Featured Pro Portolio: Filippo Ubertino

Filippo Ubertino studied Industrial Design at the Politecnico University in Turin and went on to study Concept Art for two years while also working occasionally as a designer and architect. He now works as a teacher of Digital Art and Concept Art for video games at MasterArt. 

Check out Filippo’s ArtStation-powered portfolio website.

What he enjoys most about his ArtStation Pro membership is the visibility to recruiters. “I think it is a wonderful site, wonderfully easy. Today, many companies and private individuals use  ArtStation in order to recruit artists to work on projects for them. The fact that I have my portfolio on this site means that I too can take advantage of this aspect.”

What are your all-time aspirations as an artist?

I started playing video games when I was 8 years old. I remember the wonderful sensation of being catapulted into the fantastic world of the video game and briefly inhabiting that surreal world which was the result of someone’s wonderful imagination. I thought it would be exciting to be be that someone. I remember going to school and not paying attention during the lessons because I was taken up with creating my world, a world that one day would become reality. I knew I would become a concept artist. And today my dream is still the same. I am working towards making that dream come true so that in the future, someone else will ask themselves ‘who invented this?’ and I might be among the creators.

Where do you go to find inspiration?

My general background is that of a designer so my inspiration derives principally from the world of design. In my opinion, the connection between form and functionality in the detail of a design is the most important aspect along the way to developing convincing concepts. Without trying to sound banal, I believe that the creation of a new concept is directly proportional to the extent of our personal mental storage and capabilities. Thus I never limit my research to just one field but rather explore many different areas in order to find inspiration.

I also believe I was lucky to be born and have grown up in a country like Italy, where we are surrounded by wonderful scenery and some incredible works of art. The synthesis between art and design is a good combination I believe for a concept artist like me.

What is the best art advice you’ve ever received?

One of the things that always stands out in my mind is the advice ‘Remember to save’! In the context of digital art and in particular of digital sculpture you realise that a crash is only a step away and can happen at any time. It took me a while to bring this on board but I soon learnt my lessons after losing hours of work. Now I even find myself pressing crtl+S while I write mails.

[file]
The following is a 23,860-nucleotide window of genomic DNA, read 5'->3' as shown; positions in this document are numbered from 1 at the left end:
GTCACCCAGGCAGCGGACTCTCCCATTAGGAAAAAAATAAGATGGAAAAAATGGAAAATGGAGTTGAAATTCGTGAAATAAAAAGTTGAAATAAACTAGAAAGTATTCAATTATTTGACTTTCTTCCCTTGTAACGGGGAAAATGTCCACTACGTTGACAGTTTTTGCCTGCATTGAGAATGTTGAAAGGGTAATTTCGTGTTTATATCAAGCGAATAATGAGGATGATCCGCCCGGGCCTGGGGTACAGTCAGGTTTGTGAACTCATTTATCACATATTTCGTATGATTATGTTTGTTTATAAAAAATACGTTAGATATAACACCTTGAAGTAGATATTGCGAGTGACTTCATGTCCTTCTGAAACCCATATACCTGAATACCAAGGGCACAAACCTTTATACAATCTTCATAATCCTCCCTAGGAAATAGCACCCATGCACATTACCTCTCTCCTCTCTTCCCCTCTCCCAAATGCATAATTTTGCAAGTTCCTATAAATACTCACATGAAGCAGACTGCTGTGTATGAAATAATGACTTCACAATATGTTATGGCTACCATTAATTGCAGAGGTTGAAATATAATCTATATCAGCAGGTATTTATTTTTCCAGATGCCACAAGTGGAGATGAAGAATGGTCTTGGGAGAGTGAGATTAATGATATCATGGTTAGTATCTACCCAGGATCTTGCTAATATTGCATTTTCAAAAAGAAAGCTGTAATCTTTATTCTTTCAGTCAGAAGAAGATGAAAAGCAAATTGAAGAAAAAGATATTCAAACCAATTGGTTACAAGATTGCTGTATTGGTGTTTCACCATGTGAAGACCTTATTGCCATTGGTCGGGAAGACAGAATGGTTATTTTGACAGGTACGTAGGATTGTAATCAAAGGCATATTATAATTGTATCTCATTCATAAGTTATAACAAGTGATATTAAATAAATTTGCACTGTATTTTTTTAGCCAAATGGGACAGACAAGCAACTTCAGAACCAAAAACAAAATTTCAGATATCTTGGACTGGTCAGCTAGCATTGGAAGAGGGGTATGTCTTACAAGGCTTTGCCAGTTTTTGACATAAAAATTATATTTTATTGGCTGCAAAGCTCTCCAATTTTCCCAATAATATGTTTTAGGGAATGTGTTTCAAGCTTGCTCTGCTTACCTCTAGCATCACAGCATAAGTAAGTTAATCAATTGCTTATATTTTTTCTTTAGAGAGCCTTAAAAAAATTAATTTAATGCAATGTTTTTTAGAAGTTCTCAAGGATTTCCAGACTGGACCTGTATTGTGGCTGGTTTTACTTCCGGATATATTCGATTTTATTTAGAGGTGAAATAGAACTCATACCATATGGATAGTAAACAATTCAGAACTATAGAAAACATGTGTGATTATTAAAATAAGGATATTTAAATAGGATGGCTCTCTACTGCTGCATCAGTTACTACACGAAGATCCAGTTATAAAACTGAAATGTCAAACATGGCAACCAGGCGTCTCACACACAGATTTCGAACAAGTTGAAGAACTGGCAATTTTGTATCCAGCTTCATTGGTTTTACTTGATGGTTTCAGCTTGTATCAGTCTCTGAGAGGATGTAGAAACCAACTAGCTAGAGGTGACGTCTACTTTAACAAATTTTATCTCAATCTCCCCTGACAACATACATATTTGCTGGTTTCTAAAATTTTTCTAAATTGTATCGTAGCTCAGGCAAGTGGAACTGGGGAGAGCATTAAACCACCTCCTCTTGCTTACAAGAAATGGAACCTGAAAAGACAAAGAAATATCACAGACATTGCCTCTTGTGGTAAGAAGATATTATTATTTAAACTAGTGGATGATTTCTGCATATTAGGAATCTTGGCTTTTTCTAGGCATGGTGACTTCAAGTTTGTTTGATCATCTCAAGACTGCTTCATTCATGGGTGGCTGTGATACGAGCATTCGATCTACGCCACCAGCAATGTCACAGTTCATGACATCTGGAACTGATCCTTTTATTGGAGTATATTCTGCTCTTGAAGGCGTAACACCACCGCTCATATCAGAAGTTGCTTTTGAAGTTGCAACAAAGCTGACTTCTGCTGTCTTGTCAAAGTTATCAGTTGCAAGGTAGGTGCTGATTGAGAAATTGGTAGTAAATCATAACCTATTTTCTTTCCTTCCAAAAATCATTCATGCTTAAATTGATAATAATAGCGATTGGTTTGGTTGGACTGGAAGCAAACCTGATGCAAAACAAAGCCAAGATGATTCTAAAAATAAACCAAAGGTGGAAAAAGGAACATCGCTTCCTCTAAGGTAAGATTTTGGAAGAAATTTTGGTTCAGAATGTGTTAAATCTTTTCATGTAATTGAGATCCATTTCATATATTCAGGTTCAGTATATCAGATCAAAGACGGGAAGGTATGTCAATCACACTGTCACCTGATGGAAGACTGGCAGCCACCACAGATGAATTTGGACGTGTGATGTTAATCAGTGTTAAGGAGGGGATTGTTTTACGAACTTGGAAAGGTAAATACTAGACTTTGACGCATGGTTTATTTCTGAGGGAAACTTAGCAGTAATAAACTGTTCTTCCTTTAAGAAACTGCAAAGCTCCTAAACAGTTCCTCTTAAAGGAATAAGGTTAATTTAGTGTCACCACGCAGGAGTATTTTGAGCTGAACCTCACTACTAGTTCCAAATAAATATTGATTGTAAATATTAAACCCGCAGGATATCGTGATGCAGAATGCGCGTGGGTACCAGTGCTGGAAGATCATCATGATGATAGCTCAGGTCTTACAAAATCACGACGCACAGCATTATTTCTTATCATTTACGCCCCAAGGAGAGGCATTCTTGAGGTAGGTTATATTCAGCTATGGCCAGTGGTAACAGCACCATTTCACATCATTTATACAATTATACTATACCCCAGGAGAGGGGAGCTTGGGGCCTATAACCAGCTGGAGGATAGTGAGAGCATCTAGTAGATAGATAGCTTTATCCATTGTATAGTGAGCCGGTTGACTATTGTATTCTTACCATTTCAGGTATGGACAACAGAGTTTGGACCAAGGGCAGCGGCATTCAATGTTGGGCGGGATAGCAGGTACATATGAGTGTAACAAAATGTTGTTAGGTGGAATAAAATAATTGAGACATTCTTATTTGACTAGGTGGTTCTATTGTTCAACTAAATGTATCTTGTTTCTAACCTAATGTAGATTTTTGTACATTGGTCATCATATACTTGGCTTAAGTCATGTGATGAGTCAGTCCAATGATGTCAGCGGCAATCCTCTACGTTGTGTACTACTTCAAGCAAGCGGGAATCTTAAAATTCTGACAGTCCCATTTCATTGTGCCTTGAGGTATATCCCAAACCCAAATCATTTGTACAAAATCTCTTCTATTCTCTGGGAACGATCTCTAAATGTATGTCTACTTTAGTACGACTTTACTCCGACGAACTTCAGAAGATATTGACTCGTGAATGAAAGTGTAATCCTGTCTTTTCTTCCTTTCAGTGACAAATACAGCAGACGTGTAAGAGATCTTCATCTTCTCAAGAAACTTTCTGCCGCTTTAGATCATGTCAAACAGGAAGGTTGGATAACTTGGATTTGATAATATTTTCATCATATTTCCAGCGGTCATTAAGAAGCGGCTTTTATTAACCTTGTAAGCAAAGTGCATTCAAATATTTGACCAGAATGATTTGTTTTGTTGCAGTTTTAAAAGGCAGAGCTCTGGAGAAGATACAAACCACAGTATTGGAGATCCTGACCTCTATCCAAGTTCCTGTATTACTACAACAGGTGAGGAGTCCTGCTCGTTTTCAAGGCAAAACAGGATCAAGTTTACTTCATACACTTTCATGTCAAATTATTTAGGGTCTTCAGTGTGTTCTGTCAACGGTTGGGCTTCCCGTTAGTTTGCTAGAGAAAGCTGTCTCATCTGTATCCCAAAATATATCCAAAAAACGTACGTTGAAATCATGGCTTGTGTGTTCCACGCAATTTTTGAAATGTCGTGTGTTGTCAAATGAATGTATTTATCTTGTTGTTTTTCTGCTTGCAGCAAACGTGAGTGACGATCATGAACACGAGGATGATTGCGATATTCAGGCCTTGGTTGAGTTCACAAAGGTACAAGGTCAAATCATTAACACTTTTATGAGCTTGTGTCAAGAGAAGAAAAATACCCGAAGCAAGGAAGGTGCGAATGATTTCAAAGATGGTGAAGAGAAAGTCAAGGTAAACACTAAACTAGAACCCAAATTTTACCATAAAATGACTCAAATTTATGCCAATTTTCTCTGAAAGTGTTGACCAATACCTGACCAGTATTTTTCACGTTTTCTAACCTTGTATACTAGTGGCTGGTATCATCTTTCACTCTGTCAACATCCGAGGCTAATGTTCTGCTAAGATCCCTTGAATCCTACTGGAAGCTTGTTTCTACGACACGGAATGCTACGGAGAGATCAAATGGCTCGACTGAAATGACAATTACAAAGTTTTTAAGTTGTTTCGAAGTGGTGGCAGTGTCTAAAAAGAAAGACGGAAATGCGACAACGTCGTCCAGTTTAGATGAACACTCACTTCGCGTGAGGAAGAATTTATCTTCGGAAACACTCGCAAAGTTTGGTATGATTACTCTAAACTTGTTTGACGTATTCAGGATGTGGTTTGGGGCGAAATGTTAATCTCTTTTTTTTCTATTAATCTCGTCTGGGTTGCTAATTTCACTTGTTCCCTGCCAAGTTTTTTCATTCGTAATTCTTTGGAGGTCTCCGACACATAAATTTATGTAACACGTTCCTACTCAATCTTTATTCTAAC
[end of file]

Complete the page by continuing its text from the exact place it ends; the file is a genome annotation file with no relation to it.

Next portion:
Joking apart though, one of the pieces of advice that I found most useful from a teacher during a professional training workshop was ‘Don’t fall in love with your works of art’. When you begin to see signifcant results showing through after years of study and practice, it is easy to lose the impetus to search for further improvement. The only way you can do this is yes, recognise the progress you are making but also remember that it is possible and also important to seek for  further improvement each day.

Tell us about one of your favorite projects.

Well, some time ago, when I was going through a particularly creative phase, I managed to convince myself that I could develop a video game that I already had in mind. I was sure that with my capabilities and with those of my colleagues and friends, we were going to produce something amazing. I was so taken up with my ideas for the video game that I lay awake at night thinking about it. I would recreate a miniature of each little object in our world. Life was on hold but at the same time my mind was galloping with ideas. I was totally absorbed. The project however was a disaster, fizzling out as deadlines passed and our abilities failed us. I would not want to bore anyone detailing the project but it was personally a significant life experience in that it taught me an important lesson.

It is no good allowing yourself to be consumed by wanting desperately to create. The director at the academy where I teach often jokes with me about my compulsive approach to my work. Now, I realize that our ideas and experimentation have to inspire us to move forward and not be all consuming in themselves, obstructing further creativity. Now maybe you can see why the project was in some ways my favourite, in spite of the fact that it failed.

See more of  Filippo’s work on his portfolio website. To learn more about ArtStation Pro websites, click here. 

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About the author

Sierra is the Editor of ArtStation Magazine.